Unconventional plays are renewing interest in Pennsylvania oil fields left behind when the boom started in the Marcellus Shale structure five years ago.
New wells are being sunk to shallower depths, drilled horizontally and fracked. The wells are reaching hydrocarbons in thin layers of sandstone, all but forgotten until new technologies and economics emerged.
The shallow wells, the Pittsburg Post Gazette said, are 2,000 to 3,000 feet deep and extend between 3,300 feet and 5,300 feet horizontally.
Costs could drop to around $800,000 to $900,000 per well, one expert said, compared with five to ten times that for conventional wells in the Marcellus formation, with a pay-back of just 18 months instead of four or more years.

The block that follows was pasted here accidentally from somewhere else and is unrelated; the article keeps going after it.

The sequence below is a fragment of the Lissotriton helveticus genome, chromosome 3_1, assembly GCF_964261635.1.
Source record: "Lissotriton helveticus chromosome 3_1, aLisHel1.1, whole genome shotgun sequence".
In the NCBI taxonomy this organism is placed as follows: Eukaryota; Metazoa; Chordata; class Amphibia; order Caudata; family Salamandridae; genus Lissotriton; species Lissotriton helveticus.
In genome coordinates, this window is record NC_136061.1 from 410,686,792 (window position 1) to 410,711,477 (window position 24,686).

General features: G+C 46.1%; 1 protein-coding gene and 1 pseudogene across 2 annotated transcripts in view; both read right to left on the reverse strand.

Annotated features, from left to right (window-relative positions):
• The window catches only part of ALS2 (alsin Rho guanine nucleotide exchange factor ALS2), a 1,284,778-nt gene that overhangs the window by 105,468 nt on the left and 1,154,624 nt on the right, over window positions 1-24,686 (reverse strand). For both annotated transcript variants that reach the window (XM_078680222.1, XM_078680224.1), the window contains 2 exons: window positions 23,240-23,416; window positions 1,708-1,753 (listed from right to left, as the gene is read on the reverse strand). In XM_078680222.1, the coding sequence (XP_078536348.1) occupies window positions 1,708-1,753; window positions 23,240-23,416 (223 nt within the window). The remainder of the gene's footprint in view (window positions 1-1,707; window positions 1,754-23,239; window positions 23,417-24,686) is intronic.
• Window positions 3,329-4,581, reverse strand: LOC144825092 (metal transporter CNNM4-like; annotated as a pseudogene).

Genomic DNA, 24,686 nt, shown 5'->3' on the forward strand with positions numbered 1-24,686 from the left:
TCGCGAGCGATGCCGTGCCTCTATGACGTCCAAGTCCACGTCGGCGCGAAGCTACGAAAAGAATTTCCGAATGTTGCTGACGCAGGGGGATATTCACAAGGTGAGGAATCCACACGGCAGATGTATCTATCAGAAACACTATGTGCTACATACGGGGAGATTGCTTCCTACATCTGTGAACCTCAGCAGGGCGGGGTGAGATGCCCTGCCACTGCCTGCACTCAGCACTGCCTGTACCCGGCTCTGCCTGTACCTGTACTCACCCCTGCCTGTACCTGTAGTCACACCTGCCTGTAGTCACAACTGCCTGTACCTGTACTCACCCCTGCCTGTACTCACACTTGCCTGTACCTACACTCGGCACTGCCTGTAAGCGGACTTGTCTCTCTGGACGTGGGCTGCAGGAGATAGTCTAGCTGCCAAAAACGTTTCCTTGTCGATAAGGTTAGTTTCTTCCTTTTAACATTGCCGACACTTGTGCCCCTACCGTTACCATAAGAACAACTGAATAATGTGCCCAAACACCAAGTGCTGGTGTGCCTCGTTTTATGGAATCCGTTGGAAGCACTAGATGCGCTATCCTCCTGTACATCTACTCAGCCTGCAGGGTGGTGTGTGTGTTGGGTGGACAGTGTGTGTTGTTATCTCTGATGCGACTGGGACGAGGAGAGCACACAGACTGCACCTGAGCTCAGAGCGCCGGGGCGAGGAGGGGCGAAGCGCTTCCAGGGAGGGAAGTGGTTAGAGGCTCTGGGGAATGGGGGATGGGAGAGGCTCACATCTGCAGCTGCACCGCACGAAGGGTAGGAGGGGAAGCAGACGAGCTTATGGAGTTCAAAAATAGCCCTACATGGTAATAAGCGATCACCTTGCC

Texas-based Range Resources is now drilling shallow wells that will rely on fracking in the Marcellus.
Penneco Oil Company Inc. in Delmont, Pennsylvania has been fracking shallow horizontal wells in the formation for several years, the report said.
In Greene, Westmoreland and Allegheny counties the company has had ‘great success,’ Penneco’s COO Ben Wallace told the Pittsburg Post Gazette.
Warren County-based Pennsylvania General Energy and South Side-based Catalyst Energy have been issued new permits from Pennsylvania’s Department of Environmental Protection to drill horizontally in shallow reservoirs, the paper said.